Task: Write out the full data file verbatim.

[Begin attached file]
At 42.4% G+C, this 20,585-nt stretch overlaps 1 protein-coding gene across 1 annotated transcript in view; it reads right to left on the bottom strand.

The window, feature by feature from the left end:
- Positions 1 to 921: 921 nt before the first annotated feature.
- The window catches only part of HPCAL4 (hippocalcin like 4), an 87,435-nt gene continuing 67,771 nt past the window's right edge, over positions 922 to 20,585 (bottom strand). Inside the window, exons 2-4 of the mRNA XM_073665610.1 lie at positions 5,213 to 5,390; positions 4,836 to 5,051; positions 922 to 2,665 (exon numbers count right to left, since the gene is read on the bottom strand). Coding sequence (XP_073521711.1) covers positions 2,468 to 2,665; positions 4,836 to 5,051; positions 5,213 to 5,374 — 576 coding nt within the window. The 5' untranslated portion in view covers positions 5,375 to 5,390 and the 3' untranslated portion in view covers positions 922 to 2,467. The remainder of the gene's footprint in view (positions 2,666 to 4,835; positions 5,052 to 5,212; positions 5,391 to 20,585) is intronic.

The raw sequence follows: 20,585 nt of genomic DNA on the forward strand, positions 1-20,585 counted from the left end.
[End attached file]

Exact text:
At 42.4% G+C, this 20,585-nt stretch overlaps 1 protein-coding gene across 1 annotated transcript in view; it reads right to left on the bottom strand.

The window, feature by feature from the left end:
- Positions 1 to 921: 921 nt before the first annotated feature.
- The window catches only part of HPCAL4 (hippocalcin like 4), an 87,435-nt gene continuing 67,771 nt past the window's right edge, over positions 922 to 20,585 (bottom strand). Inside the window, exons 2-4 of the mRNA XM_073665610.1 lie at positions 5,213 to 5,390; positions 4,836 to 5,051; positions 922 to 2,665 (exon numbers count right to left, since the gene is read on the bottom strand). Coding sequence (XP_073521711.1) covers positions 2,468 to 2,665; positions 4,836 to 5,051; positions 5,213 to 5,374 — 576 coding nt within the window. The 5' untranslated portion in view covers positions 5,375 to 5,390 and the 3' untranslated portion in view covers positions 922 to 2,467. The remainder of the gene's footprint in view (positions 2,666 to 4,835; positions 5,052 to 5,212; positions 5,391 to 20,585) is intronic.

The raw sequence follows: 20,585 nt of genomic DNA on the forward strand, positions 1-20,585 counted from the left end.